Which Files Are Searched ? HtmlSearch follows all links in pages. You can elect to search or eliminate files based on their types. By default the following file types are excluded from the search: bmp,jpe,jpg,jpeg,jfif,gif,tif,tiff,qt,mpeg,mpg,mpe,mpa,m1v,avi,mov,mid,midi,wav,au,snd,dll,exe,map,class,js,pdf,zip,gzi,tar,tgz,z You can use the nosearchSuffix parameter to include or exclude your own file types. HtmlSearch also allows to eliminate files based on contentType, size, etc.

    Which Directories Are Searched ? You can eliminate directories from the search based on their names, how far up or down in the directory hierarchy they are from the starting point; you can even elect to scan directories for files (and links to other files) but not search in those files. You can also eliminate some hosts or domains from the search.

    Starting and Stopping the Search: as stated above, HtmlSearch keeps all the visited pages in its cache. This means that if you stop a search then restart it, even from a different URL or searching for a different string, HtmlSearch will first use its cache, before going back to the network to read the page. This minimizes the search time and network load, and allows for very fast searches the "second time", e.g. when searching for different strings on the same set of pages. The cache is window-specific, i.e. there is one such cache per window where HtmlSearch is loaded, and even if there are several HtmlSearch windows opened, they do not share their cache. All the searches do use the browser's caching mechanism which may also reduce access time and network load.
    The caching mechanism may have a negative impact if you do many searches in the same window, since all the pages visited are kept in the cache: if you search through thousands of pages, the memory requirements may exceed the browser's capacity (this is platform, browser and browser settings dependant). It may therefore be wise to every now and then 'kill' the search and restart in a new window.



    HtmlSearch is a Java program, and you need a Java enabled browser (e.g. Microsoft Internet Explorer version 3.0 and above, Netscape version 3.0 and above). It is built on the Java 1.0 JDK and is therefore compatible with browsers using JDK 1.0 and 1.1.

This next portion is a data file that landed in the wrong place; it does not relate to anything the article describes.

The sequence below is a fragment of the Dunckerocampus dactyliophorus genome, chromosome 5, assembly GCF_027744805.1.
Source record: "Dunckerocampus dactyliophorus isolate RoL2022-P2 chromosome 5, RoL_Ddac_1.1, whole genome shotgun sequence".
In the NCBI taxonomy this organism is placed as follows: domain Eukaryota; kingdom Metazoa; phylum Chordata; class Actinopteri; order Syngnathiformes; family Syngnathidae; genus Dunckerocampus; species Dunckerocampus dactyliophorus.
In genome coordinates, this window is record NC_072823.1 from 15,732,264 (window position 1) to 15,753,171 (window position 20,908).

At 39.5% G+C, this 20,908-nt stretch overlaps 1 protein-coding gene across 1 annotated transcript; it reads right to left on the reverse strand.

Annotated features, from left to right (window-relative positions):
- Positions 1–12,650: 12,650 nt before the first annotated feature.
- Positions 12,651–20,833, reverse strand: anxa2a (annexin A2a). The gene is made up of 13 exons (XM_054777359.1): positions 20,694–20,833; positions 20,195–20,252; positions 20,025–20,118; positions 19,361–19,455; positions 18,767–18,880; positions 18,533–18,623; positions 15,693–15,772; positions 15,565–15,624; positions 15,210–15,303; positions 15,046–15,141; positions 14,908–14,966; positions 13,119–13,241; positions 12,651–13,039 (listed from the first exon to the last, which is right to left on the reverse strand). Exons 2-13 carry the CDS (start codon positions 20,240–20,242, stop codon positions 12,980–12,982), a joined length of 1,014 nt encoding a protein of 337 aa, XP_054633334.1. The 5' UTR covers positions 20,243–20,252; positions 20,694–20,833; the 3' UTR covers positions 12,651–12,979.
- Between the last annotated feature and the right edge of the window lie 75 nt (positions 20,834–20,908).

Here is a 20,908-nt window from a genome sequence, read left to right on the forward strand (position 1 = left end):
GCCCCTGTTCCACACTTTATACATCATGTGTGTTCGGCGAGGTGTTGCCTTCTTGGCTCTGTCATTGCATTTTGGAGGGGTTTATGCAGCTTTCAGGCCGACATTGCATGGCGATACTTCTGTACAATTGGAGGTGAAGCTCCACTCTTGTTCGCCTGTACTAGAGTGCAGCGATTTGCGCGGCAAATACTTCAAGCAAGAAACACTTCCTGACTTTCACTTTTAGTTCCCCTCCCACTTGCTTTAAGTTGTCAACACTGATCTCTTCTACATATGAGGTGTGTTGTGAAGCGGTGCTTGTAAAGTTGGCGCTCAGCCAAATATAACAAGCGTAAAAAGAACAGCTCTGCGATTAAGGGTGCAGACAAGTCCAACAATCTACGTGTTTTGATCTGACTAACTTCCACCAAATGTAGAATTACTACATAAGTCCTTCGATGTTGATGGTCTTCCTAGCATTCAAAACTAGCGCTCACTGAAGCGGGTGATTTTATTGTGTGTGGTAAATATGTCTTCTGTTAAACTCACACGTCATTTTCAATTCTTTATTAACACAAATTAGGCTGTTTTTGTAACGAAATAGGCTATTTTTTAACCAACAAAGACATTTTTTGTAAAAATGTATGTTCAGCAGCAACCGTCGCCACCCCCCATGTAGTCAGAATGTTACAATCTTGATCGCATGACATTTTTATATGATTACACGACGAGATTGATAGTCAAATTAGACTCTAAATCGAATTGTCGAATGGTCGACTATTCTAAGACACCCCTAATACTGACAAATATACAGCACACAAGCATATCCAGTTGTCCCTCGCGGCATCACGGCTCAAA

Depending on your system configuration, where you got HtmlSearch from, and your browser security settings, you may be restricted as to which sites on the WWW you can search with HtmlSearch.


    Other Search Methods

    HtmlSearch needs to read each page to search it, which is very inefficient compared to CGI-based searches, not to mention the associated network load. In other words, if the site you are looking at provides a search function, you may be better off using it than HtmlSearch, especially since HtmlSearch may not be able to access all the pages of the site. On the other hand, HtmlSearch provides indexing while the site's CGI-based search may not; the site's provided search may also restrict the searches in ways that may not fit you (e.g. only some of the pages are covered by the search), or not give you the flexibility that HtmlSearch offers.
    For local searches (hard disk, CD-ROM), HtmlSearch is probably slower than operating systems based tools (grep on Unix, Tools->Search on Windows), but these tools do not follow links: they operate on files only.
    There are also some other Java or JavaScript based search engines available from other sources, but obviously HtmlSearch is better :-). - © Copyright Olivier Zyngier, 1998-2009